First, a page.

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Shots After The Bell: Will the beatings continue until Women’s Flyweight evolves?

Dana White said mismatches like Shevchenko vs. Cachoeira are inevitable as the women’s 125 pound division kicks off.

UFC Fight Night: Shevchenko v Cachoeira Photo by Buda Mendes/Zuffa LLC/Zuffa LLC via Getty Images

It didn’t take long after the brutal one sided beating of Priscilla Cachoeira at the hands of Valentina Shevchenko for UFC president Dana White to weigh in on the fight, setting blame for the fiasco squarely on the shoulders of referee Mario Yamasaki. “Unfortunately the ref is there to protect you and Mario DID NOT do that,” White declared in an Instagram post directed to Cachoeira.

Completely missing from his initial statement was any mention of the part the UFC had to play in the fight, like, oh I don’t know, booking the #1 ranked women’s bantamweight against an unranked fighter who had never competed in the UFC before. But it didn’t take long for people on social media to point that out to White, who responded in typical fashion by calling them “goofy looking f**ks” and “morons.”

“For the MORONS says it’s her UFC debut ... it’s the entire divisions debut,” he wrote. “There will be Fights like this until the entire division starts to weed out who belongs and who doesn’t. That’s why u need good officials who stop fights when they need to be stopped!!!!!!”

We can’t disagree with White’s declaration that the last line of defense is the referee, and the referee clearly failed Cachoeira in this fight. But there’s a big hole in the UFC president’s argument that this wasn’t avoidable because the division is too new for us to know any better.

Women’s flyweight may have just become a thing in the UFC, but Valentina Shevchenko has been fighting in the UFC for six fights over two and a half years. Her last fight in the organization was a title fight against 135 pound champ Amanda Nunes. It doesn’t take an expert matchmaker to see what a lopsided affair this would be. The sportsbook reflected this with Shevchenko a -1000 favorite, odds previously reserved for fighters like Ronda Rousey when she was on fire.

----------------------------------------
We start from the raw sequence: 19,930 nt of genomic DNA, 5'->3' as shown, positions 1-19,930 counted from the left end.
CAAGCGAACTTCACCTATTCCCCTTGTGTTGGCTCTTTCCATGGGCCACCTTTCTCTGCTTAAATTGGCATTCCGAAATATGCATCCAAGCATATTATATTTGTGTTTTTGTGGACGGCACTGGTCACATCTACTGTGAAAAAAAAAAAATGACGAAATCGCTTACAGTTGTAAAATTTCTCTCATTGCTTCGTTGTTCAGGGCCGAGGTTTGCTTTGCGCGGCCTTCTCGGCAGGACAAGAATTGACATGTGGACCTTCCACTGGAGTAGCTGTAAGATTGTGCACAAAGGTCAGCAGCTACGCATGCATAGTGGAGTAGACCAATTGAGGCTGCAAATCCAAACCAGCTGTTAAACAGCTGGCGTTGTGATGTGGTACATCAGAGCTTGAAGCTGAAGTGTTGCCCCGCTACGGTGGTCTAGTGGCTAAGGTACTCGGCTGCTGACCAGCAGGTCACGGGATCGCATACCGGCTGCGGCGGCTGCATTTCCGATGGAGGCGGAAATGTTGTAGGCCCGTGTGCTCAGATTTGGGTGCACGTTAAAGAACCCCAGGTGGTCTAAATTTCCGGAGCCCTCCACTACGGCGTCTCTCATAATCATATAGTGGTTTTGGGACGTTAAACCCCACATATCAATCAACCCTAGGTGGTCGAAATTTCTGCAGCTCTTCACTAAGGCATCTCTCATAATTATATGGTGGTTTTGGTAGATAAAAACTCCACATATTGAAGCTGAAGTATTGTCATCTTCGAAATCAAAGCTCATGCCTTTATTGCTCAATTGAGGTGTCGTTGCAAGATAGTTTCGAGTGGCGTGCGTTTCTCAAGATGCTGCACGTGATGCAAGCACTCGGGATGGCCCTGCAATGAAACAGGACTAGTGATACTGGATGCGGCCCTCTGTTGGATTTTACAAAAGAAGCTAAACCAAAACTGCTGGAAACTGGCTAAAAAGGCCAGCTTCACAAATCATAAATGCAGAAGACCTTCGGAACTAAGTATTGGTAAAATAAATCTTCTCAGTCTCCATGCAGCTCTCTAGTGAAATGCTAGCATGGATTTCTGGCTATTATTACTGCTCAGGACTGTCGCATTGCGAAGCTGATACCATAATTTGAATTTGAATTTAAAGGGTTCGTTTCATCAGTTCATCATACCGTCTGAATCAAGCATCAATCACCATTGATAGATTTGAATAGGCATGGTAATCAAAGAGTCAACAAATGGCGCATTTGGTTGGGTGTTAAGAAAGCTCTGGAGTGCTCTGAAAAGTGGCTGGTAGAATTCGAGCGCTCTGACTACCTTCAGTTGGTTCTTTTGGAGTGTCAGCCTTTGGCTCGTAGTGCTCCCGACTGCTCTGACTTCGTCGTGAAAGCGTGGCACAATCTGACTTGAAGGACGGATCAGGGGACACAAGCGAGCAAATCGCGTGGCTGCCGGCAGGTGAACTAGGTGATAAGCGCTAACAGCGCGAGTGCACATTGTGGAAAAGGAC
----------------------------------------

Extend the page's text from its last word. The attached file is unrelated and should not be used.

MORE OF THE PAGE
To put things in the starkest terms possible, when Cachoeira hit rock bottom as a crack addict in 2014, Shevchenko had already amassed a 10-1 MMA record and more kickboxing titles than you can count. That’s not to disparage Cachoeira’s past, it’s just an attempt to illustrate how obviously ridiculous this booking was on its face.

There is a disturbing truth in White’s statement, though: it’s very likely we’re going to see more ugly fights like this as the division shakes out. This win over Cachoeira puts Shevchenko firmly at the front of the line to face champ Nicco Montano, who is just 4-2 and won the inaugural women’s flyweight belt on The Ultimate Fighter. Minus the belt, you could say it’d be borderline promotional malpractice to match Shevchenko up against Montano. Yet here we are.

Still, the UFC would be smart to try to avoid more egregious mismatches when possible. As Shevchenko vs. Cachoeira showed, they’re not pretty to watch and could get someone seriously hurt. Since Cachoeira was allegedly a last resort after other fighters turned the Shevchenko fight down, they clearly knew she wasn’t a great choice ... just the best available choice. The UFC decided to book it anyways, and that’s on them.

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